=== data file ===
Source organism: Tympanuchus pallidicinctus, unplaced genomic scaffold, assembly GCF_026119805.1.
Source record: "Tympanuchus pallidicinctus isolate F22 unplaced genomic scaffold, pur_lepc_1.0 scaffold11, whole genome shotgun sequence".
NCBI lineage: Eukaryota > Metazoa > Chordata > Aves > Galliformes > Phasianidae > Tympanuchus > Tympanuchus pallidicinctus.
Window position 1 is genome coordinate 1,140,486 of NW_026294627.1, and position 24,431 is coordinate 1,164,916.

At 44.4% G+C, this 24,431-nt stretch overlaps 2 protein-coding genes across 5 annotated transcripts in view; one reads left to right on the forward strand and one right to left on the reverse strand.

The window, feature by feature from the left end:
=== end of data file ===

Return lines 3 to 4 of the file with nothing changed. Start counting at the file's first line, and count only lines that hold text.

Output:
NCBI lineage: Eukaryota > Metazoa > Chordata > Aves > Galliformes > Phasianidae > Tympanuchus > Tympanuchus pallidicinctus.
Window position 1 is genome coordinate 1,140,486 of NW_026294627.1, and position 24,431 is coordinate 1,164,916.